Vision Quest: Recreating the Mountaineering Experience through Digital Media

Vision Quest: Recreating the Mountaineering Experience through Digital Media

Doug Emory (Lake Washington Institute of Technology, USA)
Copyright: © 2016 |Pages: 17
DOI: 10.4018/978-1-4666-9891-8.ch007


One source for consideration in the quest to develop media that are truly educational and therapeutic is to examine activities that rely on a high and prolonged sense of physical and psychological coherence. The concept of sense of coherence can be broadly defined as a view of life that allows people “to consider their external and internal resources, to identify and mobilize them, to promote effective coping by finding solutions, and to resolve tension in a health-promoting manner” (Mayer and Thiel, 2014, p.1), and is related to Jung's transcendent function—the removal of the separation between the conscious and unconscious mind (as cited in Campbell, p. 273). Paradoxically, enough, such an examination might profitably be directed toward activities such as extreme sports that, on their surface, appear to be primarily physical in nature.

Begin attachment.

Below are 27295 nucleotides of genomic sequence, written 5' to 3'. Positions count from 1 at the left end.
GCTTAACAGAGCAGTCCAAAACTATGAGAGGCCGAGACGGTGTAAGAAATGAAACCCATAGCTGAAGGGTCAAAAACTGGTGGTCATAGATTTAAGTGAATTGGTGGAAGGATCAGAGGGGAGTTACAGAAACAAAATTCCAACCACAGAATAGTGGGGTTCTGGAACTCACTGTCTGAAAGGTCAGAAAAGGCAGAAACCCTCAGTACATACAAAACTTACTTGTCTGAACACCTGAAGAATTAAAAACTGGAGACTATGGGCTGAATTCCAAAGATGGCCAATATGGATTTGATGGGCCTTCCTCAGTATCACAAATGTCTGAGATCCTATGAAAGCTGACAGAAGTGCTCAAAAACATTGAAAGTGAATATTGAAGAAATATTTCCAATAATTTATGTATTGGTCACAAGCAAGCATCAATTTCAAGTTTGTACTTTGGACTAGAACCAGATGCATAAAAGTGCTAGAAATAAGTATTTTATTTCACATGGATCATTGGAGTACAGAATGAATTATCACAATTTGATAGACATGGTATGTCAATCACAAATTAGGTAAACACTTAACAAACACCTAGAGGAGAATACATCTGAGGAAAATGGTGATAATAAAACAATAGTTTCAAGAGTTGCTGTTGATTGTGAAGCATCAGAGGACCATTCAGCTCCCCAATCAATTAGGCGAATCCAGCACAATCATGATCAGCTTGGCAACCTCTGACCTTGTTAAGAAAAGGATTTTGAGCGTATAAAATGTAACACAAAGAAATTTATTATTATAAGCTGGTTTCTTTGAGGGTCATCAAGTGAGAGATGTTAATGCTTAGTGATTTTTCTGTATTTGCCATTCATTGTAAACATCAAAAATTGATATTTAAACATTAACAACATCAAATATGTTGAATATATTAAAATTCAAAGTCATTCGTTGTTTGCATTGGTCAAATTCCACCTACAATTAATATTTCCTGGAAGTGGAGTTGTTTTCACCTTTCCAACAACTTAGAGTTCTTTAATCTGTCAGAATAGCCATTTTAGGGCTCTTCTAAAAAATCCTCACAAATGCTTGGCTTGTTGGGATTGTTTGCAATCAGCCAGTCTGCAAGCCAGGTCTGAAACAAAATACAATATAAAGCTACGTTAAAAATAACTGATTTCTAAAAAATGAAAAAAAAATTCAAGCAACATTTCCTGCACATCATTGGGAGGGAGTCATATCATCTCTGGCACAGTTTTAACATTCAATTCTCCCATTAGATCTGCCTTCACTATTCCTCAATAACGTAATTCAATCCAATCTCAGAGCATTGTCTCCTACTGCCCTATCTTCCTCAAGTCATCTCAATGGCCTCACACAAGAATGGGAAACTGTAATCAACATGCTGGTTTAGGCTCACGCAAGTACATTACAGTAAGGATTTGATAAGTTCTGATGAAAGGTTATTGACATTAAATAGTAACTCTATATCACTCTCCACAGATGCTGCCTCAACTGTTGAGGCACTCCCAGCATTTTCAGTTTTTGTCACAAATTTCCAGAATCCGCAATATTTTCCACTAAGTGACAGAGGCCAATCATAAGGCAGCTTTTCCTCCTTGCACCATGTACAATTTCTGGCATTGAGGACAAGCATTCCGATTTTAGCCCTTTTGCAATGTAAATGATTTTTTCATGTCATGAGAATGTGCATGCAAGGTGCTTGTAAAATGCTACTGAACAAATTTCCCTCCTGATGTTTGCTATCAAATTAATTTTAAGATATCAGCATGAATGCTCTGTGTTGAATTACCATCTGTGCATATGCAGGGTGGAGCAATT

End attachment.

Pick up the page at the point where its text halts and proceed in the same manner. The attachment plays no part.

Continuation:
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Interactive media attempts to recreate both the physical and emotional requirements of alpine sports have been limited. In video games, when climbing is built into the plot, it appears primarily as a type of stunt that must be performed, with one example of this being designer Naughty Dog’s, 2009 Uncharted 2: Among Thieves, which features glorious settings in the Himalayas and the mythological mountain setting of Shambhala, but uses the mountains as a device in the action platforming genre, with the character leaping from hold to hold as the plot requires Historically, mountaineering has been described as a literary sport, having been the subject of numerous critically well-regarded books such as Heinrich Harrer’s 1959 The White Spider, James Salter’s 1988 Solo Faces, and David Robert’s 1991 The Mountain of my Fear. To date, however, efforts to recreate the mountaineering experience through mainstream media, particularly digital media, have been both limited and generally unsuccessful. The majority of films that involve mountaineering have most often used climbing as an aspect of setting, with plot being driven by conflict other than the “man versus nature” frame that would be expected in the attempt to portray an ascent of a challenging peak. Of the few major productions that do at least place their characters in a mountain setting, many seem to find that climbing itself requires the addition of other risk factors in order to make the experience thrilling enough for a mainstream audience. Two egregious examples of this type of film include Columbia Pictures 2000 production, “Vertical Limit”, which drew this comment from “Three Film Buffs” reviewer Scott Nash: “In fact, if you ever have the choice of being trapped, halfway up a mountain, or of having to watch this movie, then I advise you to don that parka and long underwear” (2000, Dec.10). In this film, the mere ascent of K-2, probably the world’s most dangerous major peak, is deemed not to be challenging enough in itself, so characters are, by a plot device, required to climb while carrying jugs of nitroglycerine in their backpacks. Similarly, Tri-Star Picture’s 1993 “Cliffhanger”, drops a team of Uzi-wielding thieves into the mountains, where they discover a true mountaineer (played by Sylvester Stallone) and spend much of the time requiring him to scale dangerous cliffs without his shirt. While there have been several excellent films devoted to at least the attempt to recreate the climbing experience, these films, such as 2008’s “North Face” and especially 2004’s “Touching the Void” (discussed in more detail below), have been smaller budget, independent productions.

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